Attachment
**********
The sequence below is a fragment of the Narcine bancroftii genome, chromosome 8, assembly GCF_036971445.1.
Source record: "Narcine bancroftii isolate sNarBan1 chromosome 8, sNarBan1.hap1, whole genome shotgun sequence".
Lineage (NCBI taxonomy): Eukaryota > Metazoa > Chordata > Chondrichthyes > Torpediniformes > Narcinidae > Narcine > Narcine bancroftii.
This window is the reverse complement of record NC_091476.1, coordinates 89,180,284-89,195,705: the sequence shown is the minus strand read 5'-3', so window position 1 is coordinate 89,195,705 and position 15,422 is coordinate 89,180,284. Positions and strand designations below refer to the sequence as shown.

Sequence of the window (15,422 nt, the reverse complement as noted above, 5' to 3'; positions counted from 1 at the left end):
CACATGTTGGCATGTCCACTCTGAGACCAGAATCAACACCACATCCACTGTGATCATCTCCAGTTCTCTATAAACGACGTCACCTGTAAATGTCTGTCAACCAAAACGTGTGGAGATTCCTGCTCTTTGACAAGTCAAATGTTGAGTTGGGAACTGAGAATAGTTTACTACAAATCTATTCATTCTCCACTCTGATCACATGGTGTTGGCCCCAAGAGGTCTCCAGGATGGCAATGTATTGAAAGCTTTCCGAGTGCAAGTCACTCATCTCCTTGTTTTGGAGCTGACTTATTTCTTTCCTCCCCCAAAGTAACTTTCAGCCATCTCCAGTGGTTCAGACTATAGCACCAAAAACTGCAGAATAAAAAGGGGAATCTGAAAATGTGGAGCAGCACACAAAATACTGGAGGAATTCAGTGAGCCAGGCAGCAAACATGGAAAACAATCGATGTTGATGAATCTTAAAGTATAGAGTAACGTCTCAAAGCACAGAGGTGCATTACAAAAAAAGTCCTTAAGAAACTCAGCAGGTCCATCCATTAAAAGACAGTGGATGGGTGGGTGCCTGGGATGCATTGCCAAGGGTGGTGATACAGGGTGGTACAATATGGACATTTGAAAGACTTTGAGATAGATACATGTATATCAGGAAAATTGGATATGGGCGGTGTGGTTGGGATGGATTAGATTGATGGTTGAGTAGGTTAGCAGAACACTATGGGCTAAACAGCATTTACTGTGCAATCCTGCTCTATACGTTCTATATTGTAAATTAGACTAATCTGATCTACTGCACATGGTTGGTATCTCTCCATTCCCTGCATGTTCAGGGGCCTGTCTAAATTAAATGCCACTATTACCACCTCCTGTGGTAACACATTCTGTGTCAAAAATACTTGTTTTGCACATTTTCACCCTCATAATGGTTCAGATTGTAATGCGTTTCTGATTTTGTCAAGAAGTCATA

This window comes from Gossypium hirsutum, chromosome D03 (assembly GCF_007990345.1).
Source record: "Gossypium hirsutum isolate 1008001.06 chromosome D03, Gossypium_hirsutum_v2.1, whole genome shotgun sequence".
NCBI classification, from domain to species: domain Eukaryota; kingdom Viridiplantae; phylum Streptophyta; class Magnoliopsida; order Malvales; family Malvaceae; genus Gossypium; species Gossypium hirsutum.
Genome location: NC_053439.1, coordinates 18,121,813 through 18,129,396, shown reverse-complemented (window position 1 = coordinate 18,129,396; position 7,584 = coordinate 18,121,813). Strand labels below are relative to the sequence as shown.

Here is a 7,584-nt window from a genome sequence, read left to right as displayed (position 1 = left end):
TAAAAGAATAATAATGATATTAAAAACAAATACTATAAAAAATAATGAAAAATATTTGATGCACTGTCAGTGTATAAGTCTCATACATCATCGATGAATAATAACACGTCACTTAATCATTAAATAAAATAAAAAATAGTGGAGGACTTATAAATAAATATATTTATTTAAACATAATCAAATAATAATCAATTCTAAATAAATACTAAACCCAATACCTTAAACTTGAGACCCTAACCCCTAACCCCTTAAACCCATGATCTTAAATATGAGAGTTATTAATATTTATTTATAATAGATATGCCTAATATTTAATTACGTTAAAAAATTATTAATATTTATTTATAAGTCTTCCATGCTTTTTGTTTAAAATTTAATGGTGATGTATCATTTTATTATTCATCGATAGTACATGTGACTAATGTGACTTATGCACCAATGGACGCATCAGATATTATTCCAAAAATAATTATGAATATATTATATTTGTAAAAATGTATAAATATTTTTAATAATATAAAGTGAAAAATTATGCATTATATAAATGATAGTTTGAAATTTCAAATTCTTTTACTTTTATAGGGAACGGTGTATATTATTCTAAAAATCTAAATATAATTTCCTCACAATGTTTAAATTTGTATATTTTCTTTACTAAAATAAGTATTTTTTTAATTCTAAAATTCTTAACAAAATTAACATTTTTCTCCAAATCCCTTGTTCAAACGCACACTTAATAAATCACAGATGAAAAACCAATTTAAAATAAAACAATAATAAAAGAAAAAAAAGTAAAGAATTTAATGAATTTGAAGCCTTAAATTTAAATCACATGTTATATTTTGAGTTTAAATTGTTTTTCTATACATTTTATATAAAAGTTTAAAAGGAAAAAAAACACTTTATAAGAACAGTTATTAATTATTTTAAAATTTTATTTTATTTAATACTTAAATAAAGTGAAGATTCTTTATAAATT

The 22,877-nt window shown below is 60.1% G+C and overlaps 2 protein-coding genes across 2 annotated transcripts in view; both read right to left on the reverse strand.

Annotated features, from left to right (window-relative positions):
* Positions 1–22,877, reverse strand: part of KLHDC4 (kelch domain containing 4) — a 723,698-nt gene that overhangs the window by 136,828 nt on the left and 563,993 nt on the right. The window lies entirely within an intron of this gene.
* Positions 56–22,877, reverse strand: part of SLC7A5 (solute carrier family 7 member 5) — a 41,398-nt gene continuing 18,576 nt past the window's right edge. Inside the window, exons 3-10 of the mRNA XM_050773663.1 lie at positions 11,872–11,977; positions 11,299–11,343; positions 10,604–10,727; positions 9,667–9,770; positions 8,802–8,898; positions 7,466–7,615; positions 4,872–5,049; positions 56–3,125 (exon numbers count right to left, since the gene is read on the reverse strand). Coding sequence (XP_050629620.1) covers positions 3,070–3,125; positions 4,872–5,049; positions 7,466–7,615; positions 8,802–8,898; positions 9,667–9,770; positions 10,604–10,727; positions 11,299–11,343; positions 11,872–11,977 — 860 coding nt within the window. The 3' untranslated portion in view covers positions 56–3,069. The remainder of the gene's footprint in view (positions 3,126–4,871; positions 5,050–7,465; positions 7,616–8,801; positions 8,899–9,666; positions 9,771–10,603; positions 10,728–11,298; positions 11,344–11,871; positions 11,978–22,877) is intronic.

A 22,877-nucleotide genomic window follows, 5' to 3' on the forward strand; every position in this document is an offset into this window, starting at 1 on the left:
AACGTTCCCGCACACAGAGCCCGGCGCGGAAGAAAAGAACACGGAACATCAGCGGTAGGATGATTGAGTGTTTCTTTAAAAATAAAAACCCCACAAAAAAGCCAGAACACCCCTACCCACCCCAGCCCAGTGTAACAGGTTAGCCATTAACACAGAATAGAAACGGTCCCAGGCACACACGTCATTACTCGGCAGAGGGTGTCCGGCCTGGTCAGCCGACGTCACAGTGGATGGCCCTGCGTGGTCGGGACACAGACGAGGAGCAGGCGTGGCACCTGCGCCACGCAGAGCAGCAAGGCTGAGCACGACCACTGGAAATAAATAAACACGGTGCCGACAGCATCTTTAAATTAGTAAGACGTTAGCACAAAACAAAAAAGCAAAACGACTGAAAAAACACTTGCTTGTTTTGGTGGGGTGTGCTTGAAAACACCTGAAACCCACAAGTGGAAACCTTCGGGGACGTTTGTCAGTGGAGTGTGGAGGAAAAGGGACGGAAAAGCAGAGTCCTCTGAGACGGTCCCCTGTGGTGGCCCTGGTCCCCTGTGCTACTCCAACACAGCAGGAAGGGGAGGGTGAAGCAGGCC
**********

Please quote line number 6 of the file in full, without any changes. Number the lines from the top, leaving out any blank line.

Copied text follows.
CACATGTTGGCATGTCCACTCTGAGACCAGAATCAACACCACATCCACTGTGATCATCTCCAGTTCTCTATAAACGACGTCACCTGTAAATGTCTGTCAACCAAAACGTGTGGAGATTCCTGCTCTTTGACAAGTCAAATGTTGAGTTGGGAACTGAGAATAGTTTACTACAAATCTATTCATTCTCCACTCTGATCACATGGTGTTGGCCCCAAGAGGTCTCCAGGATGGCAATGTATTGAAAGCTTTCCGAGTGCAAGTCACTCATCTCCTTGTTTTGGAGCTGACTTATTTCTTTCCTCCCCCAAAGTAACTTTCAGCCATCTCCAGTGGTTCAGACTATAGCACCAAAAACTGCAGAATAAAAAGGGGAATCTGAAAATGTGGAGCAGCACACAAAATACTGGAGGAATTCAGTGAGCCAGGCAGCAAACATGGAAAACAATCGATGTTGATGAATCTTAAAGTATAGAGTAACGTCTCAAAGCACAGAGGTGCATTACAAAAAAAGTCCTTAAGAAACTCAGCAGGTCCATCCATTAAAAGACAGTGGATGGGTGGGTGCCTGGGATGCATTGCCAAGGGTGGTGATACAGGGTGGTACAATATGGACATTTGAAAGACTTTGAGATAGATACATGTATATCAGGAAAATTGGATATGGGCGGTGTGGTTGGGATGGATTAGATTGATGGTTGAGTAGGTTAGCAGAACACTATGGGCTAAACAGCATTTACTGTGCAATCCTGCTCTATACGTTCTATATTGTAAATTAGACTAATCTGATCTACTGCACATGGTTGGTATCTCTCCATTCCCTGCATGTTCAGGGGCCTGTCTAAATTAAATGCCACTATTACCACCTCCTGTGGTAACACATTCTGTGTCAAAAATACTTGTTTTGCACATTTTCACCCTCATAATGGTTCAGATTGTAATGCGTTTCTGATTTTGTCAAGAAGTCATA